Driving along on Tuesday, I heard CBC-Radio's Jian Ghomeshi interview U.S. performance artist Laurie Anderson. She's opened a new show in Calgary at the annual High Performance Rodeo. "Politics is all storytelling," she said. "They're doing what I'm doing. If you like their story, you'll probably vote for them."
I took it as performance art, something she floated to see if she wanted to use it. But it had a note of despair. U.S. artists, most of them leftish, or as they say, liberal, were shaken by the Obama experience. They thought he'd make big change, as he claimed, but it's mostly still there: the war-making, internments, servility to big money. So you grow showily cynical: it's all just storytelling that doesn't really matter except some are more entertaining and well-told than others. Courage my love, and keep on creating --
I never much liked storytelling as a model for Life Itself and this may be a hint that it's due for retirement. In Canada it had a particularly strong run as a model for Canadian culture. Peter Gzowski, Ghomeshi's precursor on CBC radio, saw his role as helping Canadians tell each other their stories. Sheila Copps, in her long reign as federal culture minister, tirelessly insisted that Canadian culture was telling our stories.
What's surprising is how inapplicable that model is, even in culture. Some music tells stories, like opera and ballads. But the rest, including most pop songs, don't. It expresses a feeling, or tries. Visual arts -- not usually, except in pre-movie days. Lyric poetry, no. (Nor pottery.) Most art is more a matter of finding a few meaningful moments in an utterly plotless flow.
The model is even less apt elsewhere. Journalism has been especially burdened. Numerous articles begin with the equivalent of Once upon a time. ("Helen Q. Citizen stood in front of a vacant lot... ") Sometimes they are story-equivalents -- like Paul Watson's report of a rescue from Afghanistan in the Star. But often they veer in another direction: historical, analytical, statistical. I've never understood why it isn't okay to start an article: "This is about your chances of dying whenever you enter a hospital... " And let the reader decide if that's gripping enough to continue.
As for politics, Ronald Reagan, as U.S. president from 1980 to 1988, turned almost everything into a story. Strangely, it wasn't because he was The Great Communicator -- as we were often told. Reagan's son says his dad was incapable of seeing the world in other terms. He lacked the ability to generalize. Storytelling was perhaps the only role in life he was truly suited for.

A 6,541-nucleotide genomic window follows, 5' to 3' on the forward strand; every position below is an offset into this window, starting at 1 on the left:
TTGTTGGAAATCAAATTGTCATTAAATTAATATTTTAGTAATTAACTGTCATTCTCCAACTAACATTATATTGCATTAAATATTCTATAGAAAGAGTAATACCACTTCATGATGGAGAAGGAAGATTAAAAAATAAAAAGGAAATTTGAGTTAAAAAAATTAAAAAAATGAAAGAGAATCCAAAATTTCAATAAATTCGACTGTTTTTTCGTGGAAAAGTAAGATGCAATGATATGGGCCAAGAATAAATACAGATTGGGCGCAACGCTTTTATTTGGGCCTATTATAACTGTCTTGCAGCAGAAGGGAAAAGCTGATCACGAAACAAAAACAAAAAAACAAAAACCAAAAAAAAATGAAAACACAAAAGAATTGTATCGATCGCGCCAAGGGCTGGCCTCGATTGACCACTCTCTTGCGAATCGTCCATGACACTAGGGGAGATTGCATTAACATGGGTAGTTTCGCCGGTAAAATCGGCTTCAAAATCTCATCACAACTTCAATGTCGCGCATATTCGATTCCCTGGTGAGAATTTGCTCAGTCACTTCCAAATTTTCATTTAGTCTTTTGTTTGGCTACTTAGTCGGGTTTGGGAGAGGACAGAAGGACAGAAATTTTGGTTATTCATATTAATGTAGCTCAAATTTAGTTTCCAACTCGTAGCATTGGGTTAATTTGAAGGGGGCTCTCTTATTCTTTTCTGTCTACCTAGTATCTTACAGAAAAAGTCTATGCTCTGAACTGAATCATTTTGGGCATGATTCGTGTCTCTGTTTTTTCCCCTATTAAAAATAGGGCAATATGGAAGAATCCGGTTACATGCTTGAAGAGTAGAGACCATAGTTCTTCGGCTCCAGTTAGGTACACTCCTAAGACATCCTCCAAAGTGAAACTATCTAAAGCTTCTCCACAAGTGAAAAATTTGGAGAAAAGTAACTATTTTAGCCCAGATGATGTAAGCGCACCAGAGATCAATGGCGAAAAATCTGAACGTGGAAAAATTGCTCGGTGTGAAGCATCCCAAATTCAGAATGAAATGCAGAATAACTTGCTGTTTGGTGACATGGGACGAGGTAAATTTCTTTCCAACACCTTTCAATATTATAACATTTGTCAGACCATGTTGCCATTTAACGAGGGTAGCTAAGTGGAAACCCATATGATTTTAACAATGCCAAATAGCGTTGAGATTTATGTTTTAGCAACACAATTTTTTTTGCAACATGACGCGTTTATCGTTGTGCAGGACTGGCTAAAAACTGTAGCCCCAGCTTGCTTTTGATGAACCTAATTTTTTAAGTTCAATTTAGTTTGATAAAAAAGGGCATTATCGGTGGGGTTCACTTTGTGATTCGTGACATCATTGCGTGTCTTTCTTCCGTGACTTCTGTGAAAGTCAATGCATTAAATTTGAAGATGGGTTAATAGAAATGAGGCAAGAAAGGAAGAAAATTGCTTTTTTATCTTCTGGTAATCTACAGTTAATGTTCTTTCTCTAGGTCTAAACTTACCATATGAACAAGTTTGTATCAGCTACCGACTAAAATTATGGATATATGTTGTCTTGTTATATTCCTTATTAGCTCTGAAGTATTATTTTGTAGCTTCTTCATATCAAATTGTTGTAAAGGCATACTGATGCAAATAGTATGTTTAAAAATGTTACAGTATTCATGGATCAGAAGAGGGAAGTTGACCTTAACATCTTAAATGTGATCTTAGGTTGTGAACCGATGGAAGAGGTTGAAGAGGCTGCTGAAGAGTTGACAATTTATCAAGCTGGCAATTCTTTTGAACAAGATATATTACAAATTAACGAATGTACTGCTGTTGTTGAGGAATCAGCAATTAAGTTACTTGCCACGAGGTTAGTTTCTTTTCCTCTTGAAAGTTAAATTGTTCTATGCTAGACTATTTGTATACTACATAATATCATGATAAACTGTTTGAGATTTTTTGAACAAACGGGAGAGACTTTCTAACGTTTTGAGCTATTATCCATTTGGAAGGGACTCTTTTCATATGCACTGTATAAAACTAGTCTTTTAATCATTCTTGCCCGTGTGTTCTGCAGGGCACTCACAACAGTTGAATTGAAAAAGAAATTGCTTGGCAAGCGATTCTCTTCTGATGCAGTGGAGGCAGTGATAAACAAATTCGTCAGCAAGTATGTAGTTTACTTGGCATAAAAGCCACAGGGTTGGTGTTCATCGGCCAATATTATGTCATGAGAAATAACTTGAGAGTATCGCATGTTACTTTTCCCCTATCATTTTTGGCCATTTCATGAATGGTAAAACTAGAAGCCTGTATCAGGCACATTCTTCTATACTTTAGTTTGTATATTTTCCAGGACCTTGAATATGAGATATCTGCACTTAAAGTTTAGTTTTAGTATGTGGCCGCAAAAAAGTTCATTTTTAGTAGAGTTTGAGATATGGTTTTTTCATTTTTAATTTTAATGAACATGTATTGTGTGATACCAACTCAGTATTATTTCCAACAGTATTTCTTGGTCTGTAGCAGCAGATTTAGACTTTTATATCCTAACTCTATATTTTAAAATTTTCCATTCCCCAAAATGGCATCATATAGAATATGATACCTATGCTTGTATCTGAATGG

Storytelling doesn't even properly work in the case of stories -- at least those for adults, known as novels. British critic Frank Kermode, who died last August after a numbingly productive career, made the point in his finest book, The Sense of an Ending, 46 years ago: That what we want isn't a neat plot finished up with a tidy ending and moral. That's kidlit. We want the "sense" of an ending but without the neatness, so that it's more like the inconclusiveness of real life, that tends to fritter away, but with hints of meaning. Then it feels true. You could say we want the sense of a story without the literal damn tale.
British novelist Julian Barnes wrote a novel last year called, exactly, The Sense of an Ending, which sounded like an homage to Kermode. But in fact it ties up neatly at the end, there's a surprise revealed, all the clues dribbled out along the way add up and Bob's your uncle. It's less an homage to Kermode's theory than a finger at it. I'll stick with the original. Barnes' book won the Booker prize, though, raising the question (again) of whether those judges read the books.
I still don't understand why I find veritable storytellers, the kind you find gathering people around them in Kensington Market on car-free Sundays, so irritating. Maybe it's the word itself. There's often something precious and self-congratulatory about it, like they've found the secret of drawing virtue from a simpler time. The true storytellers today are probably found in standup clubs, just barely managing to survive. Or not.
This article was first published in the Toronto Star.
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